How We Test VPNs: Methodology
We’ve got testing VPNs down to a science and want to tell you all about our methods. That way, you’ll know exactly how we can confidently rate and rank all the VPNs we look at. We start by taking a close look at all the different features a particular VPN offers (like encryption standards for security, IP addresses for privacy, etc.) to make sure it covers the bases of what a VPN should provide. Then, we put each VPN through our own speed and security tests, which we’ll go into detail about below!
Most of our VPNs get tested out of our Brooklyn office, where we have a private Optimum network; however, we occasionally test VPNs while traveling to the Philippines, as well. Our Internet speed without a VPN serves as an objective control, and we only connect one device at a time. We know our readers use all different devices, so we make sure to test on a Macbook Air and a Windows Vivobook. We use the website SpeedTest.net.4 to test download speed, upload speed and ping (latency). First, we perform tests with the VPN, and then, without. Download and upload speed are measured in megabits per second, while latency is measured in milliseconds. Once we gauge these two measures, we identify the difference in terms of a percentage to account for discrepancies between the greatly varied natural speeds of Macs and Windows computers.
Distance to the server, operating system and device all impact speed, but it’s ideal that VPNs have no more than a 40 percent difference in any of our categories, ping, download speed or upload speed.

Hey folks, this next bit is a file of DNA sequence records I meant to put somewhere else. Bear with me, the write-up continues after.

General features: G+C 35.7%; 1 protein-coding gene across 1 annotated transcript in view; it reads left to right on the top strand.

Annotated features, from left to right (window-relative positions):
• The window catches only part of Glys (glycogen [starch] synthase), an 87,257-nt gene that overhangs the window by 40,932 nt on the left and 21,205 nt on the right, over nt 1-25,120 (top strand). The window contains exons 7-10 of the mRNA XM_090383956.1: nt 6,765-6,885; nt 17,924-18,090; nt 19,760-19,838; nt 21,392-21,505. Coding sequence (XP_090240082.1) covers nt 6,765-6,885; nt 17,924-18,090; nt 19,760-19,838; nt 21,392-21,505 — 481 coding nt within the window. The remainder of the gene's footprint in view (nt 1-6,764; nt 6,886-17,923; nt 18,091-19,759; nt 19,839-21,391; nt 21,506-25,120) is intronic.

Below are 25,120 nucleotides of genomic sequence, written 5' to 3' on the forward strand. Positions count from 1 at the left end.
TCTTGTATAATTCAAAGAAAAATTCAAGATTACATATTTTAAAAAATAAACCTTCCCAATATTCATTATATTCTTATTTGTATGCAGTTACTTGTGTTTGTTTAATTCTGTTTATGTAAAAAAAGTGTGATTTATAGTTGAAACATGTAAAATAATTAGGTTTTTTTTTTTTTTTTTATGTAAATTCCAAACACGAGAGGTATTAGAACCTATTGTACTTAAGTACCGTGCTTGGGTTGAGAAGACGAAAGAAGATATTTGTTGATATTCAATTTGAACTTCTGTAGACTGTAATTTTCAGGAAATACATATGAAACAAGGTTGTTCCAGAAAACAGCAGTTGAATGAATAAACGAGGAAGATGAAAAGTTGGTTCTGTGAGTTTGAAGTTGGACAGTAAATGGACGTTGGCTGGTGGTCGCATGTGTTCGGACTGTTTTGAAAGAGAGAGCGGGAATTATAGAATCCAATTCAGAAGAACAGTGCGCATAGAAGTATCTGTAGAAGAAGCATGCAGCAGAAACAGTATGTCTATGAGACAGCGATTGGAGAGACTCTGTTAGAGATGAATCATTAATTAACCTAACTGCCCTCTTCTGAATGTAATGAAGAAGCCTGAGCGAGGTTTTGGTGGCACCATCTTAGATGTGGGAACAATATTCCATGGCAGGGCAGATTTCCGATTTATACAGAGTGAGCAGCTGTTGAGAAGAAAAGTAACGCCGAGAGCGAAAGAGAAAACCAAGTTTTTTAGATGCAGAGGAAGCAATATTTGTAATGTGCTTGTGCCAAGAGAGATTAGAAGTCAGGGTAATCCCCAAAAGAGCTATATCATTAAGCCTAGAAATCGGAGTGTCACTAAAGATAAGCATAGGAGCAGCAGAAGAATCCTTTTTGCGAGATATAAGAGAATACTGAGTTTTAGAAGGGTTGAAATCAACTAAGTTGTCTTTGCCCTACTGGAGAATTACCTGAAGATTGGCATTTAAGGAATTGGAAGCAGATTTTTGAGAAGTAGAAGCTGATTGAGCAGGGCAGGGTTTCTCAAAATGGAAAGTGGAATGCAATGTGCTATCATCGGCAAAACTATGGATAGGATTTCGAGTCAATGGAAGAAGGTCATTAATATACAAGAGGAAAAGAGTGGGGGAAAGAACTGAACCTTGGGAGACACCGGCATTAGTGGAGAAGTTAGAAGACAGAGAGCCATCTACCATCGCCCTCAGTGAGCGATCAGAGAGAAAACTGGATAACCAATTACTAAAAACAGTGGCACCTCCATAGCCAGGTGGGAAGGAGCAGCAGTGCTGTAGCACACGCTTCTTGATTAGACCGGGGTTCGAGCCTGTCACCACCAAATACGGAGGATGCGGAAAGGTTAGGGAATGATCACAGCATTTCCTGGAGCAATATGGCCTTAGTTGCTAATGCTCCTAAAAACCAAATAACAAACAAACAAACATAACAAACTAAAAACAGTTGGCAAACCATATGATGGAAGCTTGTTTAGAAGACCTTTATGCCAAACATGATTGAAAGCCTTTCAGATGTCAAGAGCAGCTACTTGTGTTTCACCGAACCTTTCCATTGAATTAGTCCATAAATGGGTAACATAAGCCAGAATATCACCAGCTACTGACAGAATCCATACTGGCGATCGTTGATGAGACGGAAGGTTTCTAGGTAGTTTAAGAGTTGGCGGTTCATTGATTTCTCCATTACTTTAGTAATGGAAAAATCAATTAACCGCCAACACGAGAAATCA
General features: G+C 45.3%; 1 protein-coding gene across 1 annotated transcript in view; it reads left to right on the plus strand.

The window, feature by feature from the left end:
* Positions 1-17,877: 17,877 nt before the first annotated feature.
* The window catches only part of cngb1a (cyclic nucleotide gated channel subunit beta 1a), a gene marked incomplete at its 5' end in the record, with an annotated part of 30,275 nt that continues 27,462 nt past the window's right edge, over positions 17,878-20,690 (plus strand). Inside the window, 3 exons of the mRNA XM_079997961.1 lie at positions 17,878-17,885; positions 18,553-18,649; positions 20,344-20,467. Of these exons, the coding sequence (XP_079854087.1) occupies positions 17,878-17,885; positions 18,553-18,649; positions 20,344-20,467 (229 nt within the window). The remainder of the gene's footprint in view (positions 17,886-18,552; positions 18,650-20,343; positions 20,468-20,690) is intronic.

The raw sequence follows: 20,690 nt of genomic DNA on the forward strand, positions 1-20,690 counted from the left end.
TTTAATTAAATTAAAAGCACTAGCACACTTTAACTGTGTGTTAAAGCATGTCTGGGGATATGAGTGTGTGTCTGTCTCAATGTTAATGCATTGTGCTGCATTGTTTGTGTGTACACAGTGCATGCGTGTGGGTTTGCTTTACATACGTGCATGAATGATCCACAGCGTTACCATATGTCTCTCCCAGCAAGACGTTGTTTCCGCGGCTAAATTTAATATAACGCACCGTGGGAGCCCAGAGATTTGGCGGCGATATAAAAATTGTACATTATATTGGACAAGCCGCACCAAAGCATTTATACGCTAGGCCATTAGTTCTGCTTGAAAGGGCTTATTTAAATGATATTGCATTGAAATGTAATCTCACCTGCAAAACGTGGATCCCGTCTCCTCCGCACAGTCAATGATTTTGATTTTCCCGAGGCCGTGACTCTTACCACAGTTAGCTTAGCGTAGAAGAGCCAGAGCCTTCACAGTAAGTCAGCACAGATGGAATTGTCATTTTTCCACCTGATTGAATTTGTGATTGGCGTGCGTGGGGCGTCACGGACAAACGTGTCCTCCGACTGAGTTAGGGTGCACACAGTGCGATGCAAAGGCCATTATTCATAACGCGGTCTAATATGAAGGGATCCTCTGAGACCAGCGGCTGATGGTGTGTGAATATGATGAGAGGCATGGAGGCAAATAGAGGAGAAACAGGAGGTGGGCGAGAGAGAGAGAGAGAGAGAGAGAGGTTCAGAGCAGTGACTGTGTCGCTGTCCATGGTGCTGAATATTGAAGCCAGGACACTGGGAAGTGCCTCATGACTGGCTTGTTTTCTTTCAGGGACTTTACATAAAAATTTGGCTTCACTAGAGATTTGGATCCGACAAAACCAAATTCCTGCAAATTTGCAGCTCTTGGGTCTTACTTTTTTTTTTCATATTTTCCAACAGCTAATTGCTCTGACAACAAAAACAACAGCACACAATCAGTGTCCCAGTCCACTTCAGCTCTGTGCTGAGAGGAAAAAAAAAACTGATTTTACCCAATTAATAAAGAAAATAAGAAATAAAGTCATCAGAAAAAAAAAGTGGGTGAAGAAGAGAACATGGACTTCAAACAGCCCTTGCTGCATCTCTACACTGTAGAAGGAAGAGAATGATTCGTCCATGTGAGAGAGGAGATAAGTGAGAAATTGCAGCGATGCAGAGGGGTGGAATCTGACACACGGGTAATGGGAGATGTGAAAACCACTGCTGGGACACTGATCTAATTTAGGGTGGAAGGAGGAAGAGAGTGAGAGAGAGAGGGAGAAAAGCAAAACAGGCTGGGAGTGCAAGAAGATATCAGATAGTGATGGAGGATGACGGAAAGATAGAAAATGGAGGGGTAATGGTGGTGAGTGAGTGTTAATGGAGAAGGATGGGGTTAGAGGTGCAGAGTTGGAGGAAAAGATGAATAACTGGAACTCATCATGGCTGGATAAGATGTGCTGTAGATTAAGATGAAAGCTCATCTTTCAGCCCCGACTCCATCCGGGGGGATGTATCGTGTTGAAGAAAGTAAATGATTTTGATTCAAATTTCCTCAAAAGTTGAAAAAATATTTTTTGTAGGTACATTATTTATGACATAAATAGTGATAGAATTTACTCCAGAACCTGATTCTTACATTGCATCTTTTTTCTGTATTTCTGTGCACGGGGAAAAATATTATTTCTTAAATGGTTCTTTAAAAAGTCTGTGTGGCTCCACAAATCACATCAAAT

A main motivator to use a VPN is to protect our web traffic, like our domain names (website names) and their IP addresses. It’s also important for us to know that users’ IP addresses aren’t being leaked due to WebRTC, which allows browsers to communicate directly with each other. It’s also the default on browsers like Chrome, Microsoft Edge and Opera, and since we’re Chrome-users, this was particularly relevant.
We test for DNS leaks by using DNSLeakTest.com. By comparing our computer’s IP address with the IP addresses that the website shows, we can tell if there was a DNS link while using the VPN or not. Then, we test for WebRTC leaks by leveraging a tool available on ExpressVPN’s website. We use a similar tactic where we look at the local and Public IPv4 IP addresses to see if there were any WebRTC leaks.
We also make sure to take a close look at companies’ privacy jurisdiction and data-logging policies. We take note of where a company is headquartered, because it dictates if they are members of Five Eyes, Nine Eyes and 14 Eyes. Those are international surveillance alliances that have the potential to legally force companies to surrender customer data. It’s the best-case scenario for a company to not be located in a country impacted by such agreements, but it’s also ideal if they log minimal user account information. We find things like name, email and payment information acceptable and don’t see why VPNs would log additional data, like when customers use their VPNs, how long they use it for, how much data they’ve transferred, what servers they use, what websites they visit and more.